The health risks associated with complex emergencies tend to be very poorly documented and often biased. This is because the majority of the morbidity and mortality information is provided by non-national, well-meaning individuals, but often with little or no knowledge of the origin of the conflict, the traditions and culture, or even the language. This can result in the production of copious amounts of data that are only partially analyzed and are frequently distorted, observed Poncelet. Thus, PAHO and the World Health Organization (WHO) as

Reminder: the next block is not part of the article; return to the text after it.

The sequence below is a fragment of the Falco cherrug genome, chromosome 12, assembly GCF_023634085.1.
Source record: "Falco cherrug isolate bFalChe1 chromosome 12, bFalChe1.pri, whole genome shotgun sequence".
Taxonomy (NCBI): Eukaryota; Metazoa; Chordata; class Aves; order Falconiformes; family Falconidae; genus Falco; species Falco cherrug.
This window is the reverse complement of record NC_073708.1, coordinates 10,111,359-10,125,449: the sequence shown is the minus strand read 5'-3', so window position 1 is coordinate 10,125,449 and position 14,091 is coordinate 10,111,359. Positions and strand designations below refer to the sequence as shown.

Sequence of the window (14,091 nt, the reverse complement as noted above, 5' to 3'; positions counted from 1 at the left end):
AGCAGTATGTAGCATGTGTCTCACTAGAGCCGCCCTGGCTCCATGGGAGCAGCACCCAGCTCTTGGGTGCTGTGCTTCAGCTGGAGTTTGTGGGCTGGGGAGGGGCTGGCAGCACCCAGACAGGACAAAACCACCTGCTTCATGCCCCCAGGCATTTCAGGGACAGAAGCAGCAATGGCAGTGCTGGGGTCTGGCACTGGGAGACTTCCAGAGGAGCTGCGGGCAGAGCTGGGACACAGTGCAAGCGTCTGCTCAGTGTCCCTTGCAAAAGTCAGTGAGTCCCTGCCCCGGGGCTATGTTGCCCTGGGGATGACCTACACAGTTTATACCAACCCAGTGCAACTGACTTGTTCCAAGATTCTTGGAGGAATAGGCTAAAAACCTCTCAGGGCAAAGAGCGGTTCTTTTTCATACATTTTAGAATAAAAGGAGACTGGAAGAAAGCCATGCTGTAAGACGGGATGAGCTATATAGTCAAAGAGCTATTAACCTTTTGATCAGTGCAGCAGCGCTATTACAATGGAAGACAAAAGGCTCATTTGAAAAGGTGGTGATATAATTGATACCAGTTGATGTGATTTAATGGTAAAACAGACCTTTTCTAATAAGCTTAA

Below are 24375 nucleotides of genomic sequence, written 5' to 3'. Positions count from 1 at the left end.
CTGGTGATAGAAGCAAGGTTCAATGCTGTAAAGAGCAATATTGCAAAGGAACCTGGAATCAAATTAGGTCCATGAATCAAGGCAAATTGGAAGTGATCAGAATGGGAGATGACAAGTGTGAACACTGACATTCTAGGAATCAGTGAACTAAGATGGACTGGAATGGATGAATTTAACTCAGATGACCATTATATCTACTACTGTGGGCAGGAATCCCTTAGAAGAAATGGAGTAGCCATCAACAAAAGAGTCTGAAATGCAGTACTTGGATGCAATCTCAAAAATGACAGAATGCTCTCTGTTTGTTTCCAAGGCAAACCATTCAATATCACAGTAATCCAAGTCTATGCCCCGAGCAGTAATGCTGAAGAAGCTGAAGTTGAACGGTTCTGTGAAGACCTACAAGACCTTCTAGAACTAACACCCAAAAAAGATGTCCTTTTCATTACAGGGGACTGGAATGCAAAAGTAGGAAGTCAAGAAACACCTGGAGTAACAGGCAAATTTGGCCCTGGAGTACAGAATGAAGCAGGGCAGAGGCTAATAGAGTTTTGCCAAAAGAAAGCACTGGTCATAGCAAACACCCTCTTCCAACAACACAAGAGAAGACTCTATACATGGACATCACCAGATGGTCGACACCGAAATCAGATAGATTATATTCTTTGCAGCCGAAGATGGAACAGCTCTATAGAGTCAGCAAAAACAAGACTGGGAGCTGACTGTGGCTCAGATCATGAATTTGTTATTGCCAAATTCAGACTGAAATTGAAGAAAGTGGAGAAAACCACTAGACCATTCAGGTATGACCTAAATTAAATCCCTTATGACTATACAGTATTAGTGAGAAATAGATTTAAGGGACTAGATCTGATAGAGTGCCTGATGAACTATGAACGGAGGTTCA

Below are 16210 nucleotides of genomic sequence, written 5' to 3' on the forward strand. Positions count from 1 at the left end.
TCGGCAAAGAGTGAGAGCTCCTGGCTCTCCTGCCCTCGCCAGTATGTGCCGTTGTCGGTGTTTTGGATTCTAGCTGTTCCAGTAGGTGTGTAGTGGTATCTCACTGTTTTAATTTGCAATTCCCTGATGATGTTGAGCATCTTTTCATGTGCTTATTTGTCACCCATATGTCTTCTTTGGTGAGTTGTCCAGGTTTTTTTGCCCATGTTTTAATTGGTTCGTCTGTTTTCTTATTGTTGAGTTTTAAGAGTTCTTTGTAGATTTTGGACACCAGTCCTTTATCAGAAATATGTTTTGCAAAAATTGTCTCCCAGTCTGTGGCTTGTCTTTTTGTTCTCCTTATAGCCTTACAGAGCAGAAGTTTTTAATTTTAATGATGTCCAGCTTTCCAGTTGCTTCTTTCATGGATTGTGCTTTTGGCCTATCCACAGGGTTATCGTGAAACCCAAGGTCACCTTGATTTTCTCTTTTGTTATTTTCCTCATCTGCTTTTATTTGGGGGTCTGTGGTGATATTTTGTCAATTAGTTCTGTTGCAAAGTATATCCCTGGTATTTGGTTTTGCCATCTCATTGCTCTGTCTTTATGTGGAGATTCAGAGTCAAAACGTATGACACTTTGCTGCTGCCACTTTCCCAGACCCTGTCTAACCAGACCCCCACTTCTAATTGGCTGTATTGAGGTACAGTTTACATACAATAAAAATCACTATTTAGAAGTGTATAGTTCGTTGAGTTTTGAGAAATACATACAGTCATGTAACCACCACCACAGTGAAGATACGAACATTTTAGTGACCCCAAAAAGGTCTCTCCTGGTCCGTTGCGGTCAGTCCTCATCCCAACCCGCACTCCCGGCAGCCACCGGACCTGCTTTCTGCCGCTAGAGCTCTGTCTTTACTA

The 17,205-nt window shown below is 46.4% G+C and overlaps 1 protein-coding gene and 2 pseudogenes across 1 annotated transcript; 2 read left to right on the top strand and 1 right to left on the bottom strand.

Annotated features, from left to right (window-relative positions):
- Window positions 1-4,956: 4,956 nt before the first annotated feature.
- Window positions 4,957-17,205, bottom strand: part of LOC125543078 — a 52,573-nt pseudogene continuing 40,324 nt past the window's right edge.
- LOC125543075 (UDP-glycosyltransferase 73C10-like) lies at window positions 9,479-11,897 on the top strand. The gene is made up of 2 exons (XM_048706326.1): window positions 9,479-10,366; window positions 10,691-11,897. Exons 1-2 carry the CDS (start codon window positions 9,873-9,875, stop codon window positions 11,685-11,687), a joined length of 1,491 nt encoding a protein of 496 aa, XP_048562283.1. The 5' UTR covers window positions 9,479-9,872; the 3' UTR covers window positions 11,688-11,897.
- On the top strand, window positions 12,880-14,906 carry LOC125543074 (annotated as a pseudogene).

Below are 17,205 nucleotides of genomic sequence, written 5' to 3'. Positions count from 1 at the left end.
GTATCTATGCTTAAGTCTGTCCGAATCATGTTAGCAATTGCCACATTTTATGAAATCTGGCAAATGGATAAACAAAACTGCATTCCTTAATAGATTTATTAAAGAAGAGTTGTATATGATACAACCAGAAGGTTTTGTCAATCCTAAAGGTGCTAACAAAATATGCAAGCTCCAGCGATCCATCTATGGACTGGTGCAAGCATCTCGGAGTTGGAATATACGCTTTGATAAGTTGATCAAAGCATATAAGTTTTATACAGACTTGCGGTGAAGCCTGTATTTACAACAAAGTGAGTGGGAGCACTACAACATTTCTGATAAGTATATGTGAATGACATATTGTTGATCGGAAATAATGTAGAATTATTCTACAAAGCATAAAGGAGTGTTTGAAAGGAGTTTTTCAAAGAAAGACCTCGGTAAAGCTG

part of their mission focuses on strengthening the national capacity to respond to crises. Even though this may be difficult because in a complex emergency there is no government, the fate of the government is at stake, or the authority itself is part of the conflict.
The Risks of International Assistance
An increasing number of people and organizations are intervening in the humanitarian field. On the one hand, this is beneficial because it brings attention to the situation that is occurring. On the other hand, the complications involved in attempting to communicate with and coordinate the efforts of large numbers of international organizations can become more of a burden than a blessing, noted Poncelet. All of them attempt to assist countries in their specific field, so efforts can become extremely complicated, especially if there is a strong political or media influence, as is commonly present in a complex emergency.